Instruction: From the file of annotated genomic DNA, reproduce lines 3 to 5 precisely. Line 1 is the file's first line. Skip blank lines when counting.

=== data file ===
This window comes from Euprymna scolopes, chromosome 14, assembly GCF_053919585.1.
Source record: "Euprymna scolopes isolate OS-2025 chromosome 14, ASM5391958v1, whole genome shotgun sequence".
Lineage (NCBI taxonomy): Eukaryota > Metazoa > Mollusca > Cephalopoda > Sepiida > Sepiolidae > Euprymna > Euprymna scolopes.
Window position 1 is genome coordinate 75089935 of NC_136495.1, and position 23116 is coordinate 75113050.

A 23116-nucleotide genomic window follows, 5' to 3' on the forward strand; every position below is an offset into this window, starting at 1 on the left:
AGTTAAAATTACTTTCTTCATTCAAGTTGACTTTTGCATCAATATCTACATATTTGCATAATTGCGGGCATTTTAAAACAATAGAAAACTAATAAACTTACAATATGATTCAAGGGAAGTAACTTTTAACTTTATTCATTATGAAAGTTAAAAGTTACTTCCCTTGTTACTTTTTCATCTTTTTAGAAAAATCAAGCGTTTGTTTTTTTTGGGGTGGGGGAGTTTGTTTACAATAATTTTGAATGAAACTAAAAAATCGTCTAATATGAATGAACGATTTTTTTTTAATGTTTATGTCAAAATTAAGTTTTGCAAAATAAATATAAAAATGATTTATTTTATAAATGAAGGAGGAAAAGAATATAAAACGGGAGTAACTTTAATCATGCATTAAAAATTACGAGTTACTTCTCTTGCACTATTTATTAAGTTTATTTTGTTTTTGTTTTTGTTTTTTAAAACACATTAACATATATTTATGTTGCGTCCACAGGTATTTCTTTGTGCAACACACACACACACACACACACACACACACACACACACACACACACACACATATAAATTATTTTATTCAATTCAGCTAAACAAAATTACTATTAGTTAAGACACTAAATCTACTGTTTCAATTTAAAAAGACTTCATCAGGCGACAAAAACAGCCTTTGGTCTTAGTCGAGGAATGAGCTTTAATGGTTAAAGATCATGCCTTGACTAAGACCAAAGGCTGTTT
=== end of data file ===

Lineage (NCBI taxonomy): Eukaryota > Metazoa > Mollusca > Cephalopoda > Sepiida > Sepiolidae > Euprymna > Euprymna scolopes.
Window position 1 is genome coordinate 75089935 of NC_136495.1, and position 23116 is coordinate 75113050.

A 23116-nucleotide genomic window follows, 5' to 3' on the forward strand; every position below is an offset into this window, starting at 1 on the left: